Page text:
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Ladies on Horseback

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EC2
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Post by EC2 » Tue May 1st, 2012, 9:01 am

Yes, horses were shod in the 11thC, but as Annis says, the work would have been done by a farrier and any individual who could do such a thing would have to have a background in such to know what he was doing, and access to the tools such as a forge.
Les proz e les vassals
Souvent entre piez de chevals
Kar ja li coard n’I chasront

'The Brave and the valiant
Are always to be found between the hooves of horses
For never will cowards fall down there.'

Histoire de Guillaume le Mareschal

www.elizabethchadwick.com

annis
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Post by annis » Tue May 1st, 2012, 7:07 pm

Another consideration is that in medieval times people were very conscious of what was appropriate to their rank, and although the farrier-blacksmith was highly valued as a specialist tradesman, his work would not be considered suitable for a man of rank. However, although a man of rank would have squires and grooms to tend his horses, it would not be considered unusual for him to groom his own horse sometimes, given the value of horses and the bond between any man and his horse, particularly important for a warrior's welfare if fighting on horseback.

Of course, in fiction anything can happen, like blacksmith Balian/Orlando becoming a noble knight and skilful swordsman at the drop of a hat (yeah, right!) in Kingdom of Heaven :)
Last edited by annis on Tue May 1st, 2012, 8:18 pm, edited 2 times in total.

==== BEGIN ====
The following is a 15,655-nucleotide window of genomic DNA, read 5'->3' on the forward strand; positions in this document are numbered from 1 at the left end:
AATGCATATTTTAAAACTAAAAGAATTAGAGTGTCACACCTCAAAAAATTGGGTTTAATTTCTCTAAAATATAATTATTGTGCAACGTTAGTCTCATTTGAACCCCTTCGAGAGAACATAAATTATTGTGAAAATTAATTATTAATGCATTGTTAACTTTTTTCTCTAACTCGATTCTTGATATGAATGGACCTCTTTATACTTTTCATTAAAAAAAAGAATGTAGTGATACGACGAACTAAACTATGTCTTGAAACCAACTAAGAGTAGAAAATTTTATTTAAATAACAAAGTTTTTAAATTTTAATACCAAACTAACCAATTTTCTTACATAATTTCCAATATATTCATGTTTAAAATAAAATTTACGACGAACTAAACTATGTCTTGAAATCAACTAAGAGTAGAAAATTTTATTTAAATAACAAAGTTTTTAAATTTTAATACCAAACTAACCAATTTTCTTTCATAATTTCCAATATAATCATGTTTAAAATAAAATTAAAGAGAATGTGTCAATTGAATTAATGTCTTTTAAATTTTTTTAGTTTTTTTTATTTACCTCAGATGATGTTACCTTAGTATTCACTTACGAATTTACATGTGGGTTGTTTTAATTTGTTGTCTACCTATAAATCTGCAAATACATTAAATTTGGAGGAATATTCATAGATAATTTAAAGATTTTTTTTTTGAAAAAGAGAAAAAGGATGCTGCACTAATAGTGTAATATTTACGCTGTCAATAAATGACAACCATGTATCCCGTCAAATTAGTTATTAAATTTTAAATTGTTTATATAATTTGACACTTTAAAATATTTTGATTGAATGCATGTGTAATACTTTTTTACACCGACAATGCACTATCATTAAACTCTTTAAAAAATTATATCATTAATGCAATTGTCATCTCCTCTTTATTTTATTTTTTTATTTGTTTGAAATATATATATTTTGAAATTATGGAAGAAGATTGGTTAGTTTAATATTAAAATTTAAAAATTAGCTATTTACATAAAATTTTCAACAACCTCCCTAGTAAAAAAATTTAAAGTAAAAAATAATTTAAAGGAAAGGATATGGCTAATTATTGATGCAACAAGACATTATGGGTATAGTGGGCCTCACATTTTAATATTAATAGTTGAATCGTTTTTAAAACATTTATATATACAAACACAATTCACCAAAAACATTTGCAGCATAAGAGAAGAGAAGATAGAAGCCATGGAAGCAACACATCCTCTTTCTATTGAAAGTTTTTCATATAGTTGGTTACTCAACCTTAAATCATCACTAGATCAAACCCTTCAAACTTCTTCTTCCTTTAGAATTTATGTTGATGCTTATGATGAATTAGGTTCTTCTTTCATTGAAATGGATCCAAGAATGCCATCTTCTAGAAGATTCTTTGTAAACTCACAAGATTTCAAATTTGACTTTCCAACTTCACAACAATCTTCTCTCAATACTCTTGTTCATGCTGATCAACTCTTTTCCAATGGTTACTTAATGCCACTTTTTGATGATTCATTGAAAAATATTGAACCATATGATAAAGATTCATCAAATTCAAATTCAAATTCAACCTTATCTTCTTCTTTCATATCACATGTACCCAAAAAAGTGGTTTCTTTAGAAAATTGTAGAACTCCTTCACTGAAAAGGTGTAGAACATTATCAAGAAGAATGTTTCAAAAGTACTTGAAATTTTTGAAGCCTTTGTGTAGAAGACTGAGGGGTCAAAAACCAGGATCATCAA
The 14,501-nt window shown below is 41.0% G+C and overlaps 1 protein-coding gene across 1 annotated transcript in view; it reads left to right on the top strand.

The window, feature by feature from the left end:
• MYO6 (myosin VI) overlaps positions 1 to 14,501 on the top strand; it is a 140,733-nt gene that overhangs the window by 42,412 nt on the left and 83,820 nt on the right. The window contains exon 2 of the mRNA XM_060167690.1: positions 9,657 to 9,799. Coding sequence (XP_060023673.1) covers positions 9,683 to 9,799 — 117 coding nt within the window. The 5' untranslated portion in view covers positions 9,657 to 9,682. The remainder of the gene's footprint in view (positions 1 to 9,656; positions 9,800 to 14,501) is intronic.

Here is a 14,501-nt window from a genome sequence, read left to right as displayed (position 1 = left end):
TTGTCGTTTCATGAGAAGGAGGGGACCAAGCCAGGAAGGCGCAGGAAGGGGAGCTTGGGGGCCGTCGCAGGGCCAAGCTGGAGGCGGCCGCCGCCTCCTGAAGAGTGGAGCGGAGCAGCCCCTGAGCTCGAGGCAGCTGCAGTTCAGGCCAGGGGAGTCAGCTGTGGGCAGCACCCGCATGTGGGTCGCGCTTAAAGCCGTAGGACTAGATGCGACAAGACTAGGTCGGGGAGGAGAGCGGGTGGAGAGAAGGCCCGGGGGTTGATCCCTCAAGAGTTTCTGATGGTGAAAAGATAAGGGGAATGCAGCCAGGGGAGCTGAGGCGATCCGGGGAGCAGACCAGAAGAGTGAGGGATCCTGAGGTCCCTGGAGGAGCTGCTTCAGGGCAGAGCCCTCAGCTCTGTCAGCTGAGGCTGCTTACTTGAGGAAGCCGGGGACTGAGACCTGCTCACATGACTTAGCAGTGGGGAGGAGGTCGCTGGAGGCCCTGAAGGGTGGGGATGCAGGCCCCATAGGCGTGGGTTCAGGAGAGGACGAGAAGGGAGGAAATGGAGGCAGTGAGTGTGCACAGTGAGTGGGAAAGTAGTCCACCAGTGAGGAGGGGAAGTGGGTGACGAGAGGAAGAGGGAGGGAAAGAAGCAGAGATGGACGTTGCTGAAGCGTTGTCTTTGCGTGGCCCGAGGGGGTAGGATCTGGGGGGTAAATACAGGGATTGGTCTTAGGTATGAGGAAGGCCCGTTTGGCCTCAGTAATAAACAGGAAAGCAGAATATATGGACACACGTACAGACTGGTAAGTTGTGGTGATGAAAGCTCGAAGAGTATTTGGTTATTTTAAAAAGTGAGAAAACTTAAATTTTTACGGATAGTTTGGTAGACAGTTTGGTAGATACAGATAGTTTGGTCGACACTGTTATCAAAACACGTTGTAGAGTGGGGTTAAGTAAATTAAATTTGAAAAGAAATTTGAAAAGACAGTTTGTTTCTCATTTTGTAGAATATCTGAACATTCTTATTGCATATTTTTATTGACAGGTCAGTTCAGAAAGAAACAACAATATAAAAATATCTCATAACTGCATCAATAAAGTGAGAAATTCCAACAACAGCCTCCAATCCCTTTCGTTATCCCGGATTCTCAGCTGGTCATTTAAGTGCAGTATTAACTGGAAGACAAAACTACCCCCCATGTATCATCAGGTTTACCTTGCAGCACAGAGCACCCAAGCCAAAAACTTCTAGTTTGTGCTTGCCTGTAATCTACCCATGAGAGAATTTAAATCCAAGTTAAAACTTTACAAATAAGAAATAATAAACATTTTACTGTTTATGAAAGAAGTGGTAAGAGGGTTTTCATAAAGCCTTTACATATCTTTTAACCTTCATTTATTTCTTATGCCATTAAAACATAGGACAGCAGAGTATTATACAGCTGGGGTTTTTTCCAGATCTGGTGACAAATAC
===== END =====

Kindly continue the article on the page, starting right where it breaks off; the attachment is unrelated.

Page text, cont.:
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Shield-of-Dardania
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Post by Shield-of-Dardania » Thu May 3rd, 2012, 4:06 am

Thank you for the input, Annis & EC2. You both made some great points.

This young hero-to-be in my WIP is actually an ex-slave child, now a freeman working for wages as a sort of trusted jack-of-all-trades odd-jobs man - who can even be relied upon to conduct some business and trade as well - but is mainly tasked with caring for the horses - for his prince rescuer, and who only in good time (maybe just before his wedding to the princess) will come to know that he himself is a prince too (now, that will be the piece de resistance of this part of the story). The lord's horses, BTW, are pedigree destrieres brought back from Byzantium.

Hero-to-be had just come back from a several-year sojourn in Byzantium (where he had spent his brief time, 20 odd years earlier, as a child slave) and Persia, where he would have learned the skills of horse-shoeing, perhaps a bit of smithing as well, while conducting some trade assignments for his master, including purchasing another shipload of destrieres. It was viable/possible to buy a shipload of destrieres from a horse farm/merchant in Byzantium, wasn't it? I believe it was. Plus, if anyone has a good idea how much a horse would have cost there that time, please also let me know.